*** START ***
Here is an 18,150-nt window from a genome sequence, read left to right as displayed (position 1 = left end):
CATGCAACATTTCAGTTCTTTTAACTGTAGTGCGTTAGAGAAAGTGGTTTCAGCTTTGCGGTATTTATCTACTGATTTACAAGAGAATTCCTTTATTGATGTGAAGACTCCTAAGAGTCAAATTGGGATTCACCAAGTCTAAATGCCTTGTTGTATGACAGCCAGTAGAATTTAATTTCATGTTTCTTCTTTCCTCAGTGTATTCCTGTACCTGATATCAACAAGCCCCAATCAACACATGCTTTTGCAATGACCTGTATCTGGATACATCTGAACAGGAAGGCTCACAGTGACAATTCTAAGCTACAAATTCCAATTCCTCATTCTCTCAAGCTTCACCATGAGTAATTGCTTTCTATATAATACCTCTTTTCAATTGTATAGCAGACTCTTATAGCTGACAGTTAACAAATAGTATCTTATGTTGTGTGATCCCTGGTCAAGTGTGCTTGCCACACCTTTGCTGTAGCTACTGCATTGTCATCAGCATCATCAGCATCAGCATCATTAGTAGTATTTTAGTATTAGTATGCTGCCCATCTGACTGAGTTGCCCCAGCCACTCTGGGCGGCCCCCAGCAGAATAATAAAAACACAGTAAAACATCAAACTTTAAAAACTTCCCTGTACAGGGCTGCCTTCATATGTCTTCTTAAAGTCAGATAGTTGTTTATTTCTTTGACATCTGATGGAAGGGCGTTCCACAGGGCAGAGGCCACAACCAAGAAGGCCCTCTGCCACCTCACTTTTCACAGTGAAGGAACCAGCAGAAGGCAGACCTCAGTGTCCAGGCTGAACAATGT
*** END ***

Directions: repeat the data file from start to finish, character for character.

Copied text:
Here is an 18,150-nt window from a genome sequence, read left to right as displayed (position 1 = left end):
CATGCAACATTTCAGTTCTTTTAACTGTAGTGCGTTAGAGAAAGTGGTTTCAGCTTTGCGGTATTTATCTACTGATTTACAAGAGAATTCCTTTATTGATGTGAAGACTCCTAAGAGTCAAATTGGGATTCACCAAGTCTAAATGCCTTGTTGTATGACAGCCAGTAGAATTTAATTTCATGTTTCTTCTTTCCTCAGTGTATTCCTGTACCTGATATCAACAAGCCCCAATCAACACATGCTTTTGCAATGACCTGTATCTGGATACATCTGAACAGGAAGGCTCACAGTGACAATTCTAAGCTACAAATTCCAATTCCTCATTCTCTCAAGCTTCACCATGAGTAATTGCTTTCTATATAATACCTCTTTTCAATTGTATAGCAGACTCTTATAGCTGACAGTTAACAAATAGTATCTTATGTTGTGTGATCCCTGGTCAAGTGTGCTTGCCACACCTTTGCTGTAGCTACTGCATTGTCATCAGCATCATCAGCATCAGCATCATTAGTAGTATTTTAGTATTAGTATGCTGCCCATCTGACTGAGTTGCCCCAGCCACTCTGGGCGGCCCCCAGCAGAATAATAAAAACACAGTAAAACATCAAACTTTAAAAACTTCCCTGTACAGGGCTGCCTTCATATGTCTTCTTAAAGTCAGATAGTTGTTTATTTCTTTGACATCTGATGGAAGGGCGTTCCACAGGGCAGAGGCCACAACCAAGAAGGCCCTCTGCCACCTCACTTTTCACAGTGAAGGAACCAGCAGAAGGCAGACCTCAGTGTCCAGGCTGAACAATGT